Gaming disorder [GD] risk has been associated with the way gamers bond with their visual representation (i.e., avatar) in the game-world. More specifically, a gamer's relationship with their avatar has been shown to provide reliable mental health information about the user in their offline life, such as their current and prospective GD risk, if appropriately decoded.
To contribute to the paucity of knowledge in this area, 565 gamers (Mage = 29.3 years; SD =10.6) were assessed twice, six months apart, using the User-Avatar-Bond Scale (UABS) and the Gaming Disorder Test. A series of tuned and untuned artificial intelligence [AI] classifiers analysed concurrently and prospectively their responses.
Findings showed that AI models learned to accurately and automatically identify GD risk cases, based on gamers' reported UABS score, age, and length of gaming involvement, both concurrently and longitudinally (i.e., six months later). Random forests outperformed all other AIs, while avatar immersion was shown to be the strongest training predictor.
Study outcomes demonstrated that the user-avatar bond can be translated into accurate, concurrent and future GD risk predictions using trained AI classifiers. Assessment, prevention, and practice implications are discussed in the light of these findings.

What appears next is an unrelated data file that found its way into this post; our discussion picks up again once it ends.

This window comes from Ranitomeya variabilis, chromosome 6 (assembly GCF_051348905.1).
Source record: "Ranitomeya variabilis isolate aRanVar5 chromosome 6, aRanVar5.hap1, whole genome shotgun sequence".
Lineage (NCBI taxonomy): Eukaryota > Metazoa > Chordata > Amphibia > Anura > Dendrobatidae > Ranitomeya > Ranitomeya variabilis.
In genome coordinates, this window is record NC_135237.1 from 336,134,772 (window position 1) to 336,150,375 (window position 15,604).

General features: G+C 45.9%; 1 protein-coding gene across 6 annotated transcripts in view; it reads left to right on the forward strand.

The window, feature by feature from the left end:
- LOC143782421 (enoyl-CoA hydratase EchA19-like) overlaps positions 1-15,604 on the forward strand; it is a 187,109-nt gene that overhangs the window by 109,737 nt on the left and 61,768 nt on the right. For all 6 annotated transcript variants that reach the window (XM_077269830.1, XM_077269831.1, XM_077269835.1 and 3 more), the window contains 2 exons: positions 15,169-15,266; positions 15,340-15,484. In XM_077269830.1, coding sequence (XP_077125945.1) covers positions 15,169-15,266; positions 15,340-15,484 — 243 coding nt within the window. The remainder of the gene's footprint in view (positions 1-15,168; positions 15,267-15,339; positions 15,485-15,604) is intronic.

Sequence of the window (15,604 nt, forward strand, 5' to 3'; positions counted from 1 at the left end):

The Wilms’ tumour gene (WT1) has previously been described as an oncogene in several neoplasms of humans, including melanoma, and its expression increases cancer cell proliferation. Recent reports associate the expression of the PPARβ/δ gene (peroxisome proliferator-activated receptor beta/delta) with the downregulation of WT1 in human melanoma and murine melanoma cell lines. The aim of this work was to analyse the expression of WT1 and its association with PPARβ/δ in samples of healthy and melanoma-affected skin of horses by immunohistochemistry. WT1 protein expression was detected in healthy skin, mainly in the epidermis, hair follicle, sebaceous gland and sweat gland, while no expression was observed in equine melanoma tissues. Moreover, it was observed that PPARβ/δ has a basal expression in healthy skin and that it is overexpressed in melanoma. These results were confirmed by a densitometric analysis, where a significant increase of the WT1-positive area was observed in healthy skin (128.66 ± 19.84 pixels 106) compared with that observed in melanoma (1.94 ± 0.04 pixels 106). On the other hand, a positive area with an expression of PPARβ/δ in healthy skin (214.94 ± 11.85 pixels 106) was significantly decreased compared to melanoma (624.86 ± 181.93 pixels 106). These data suggest that there could be a regulation between WT1 and PPARβ/δ in this disease in horses.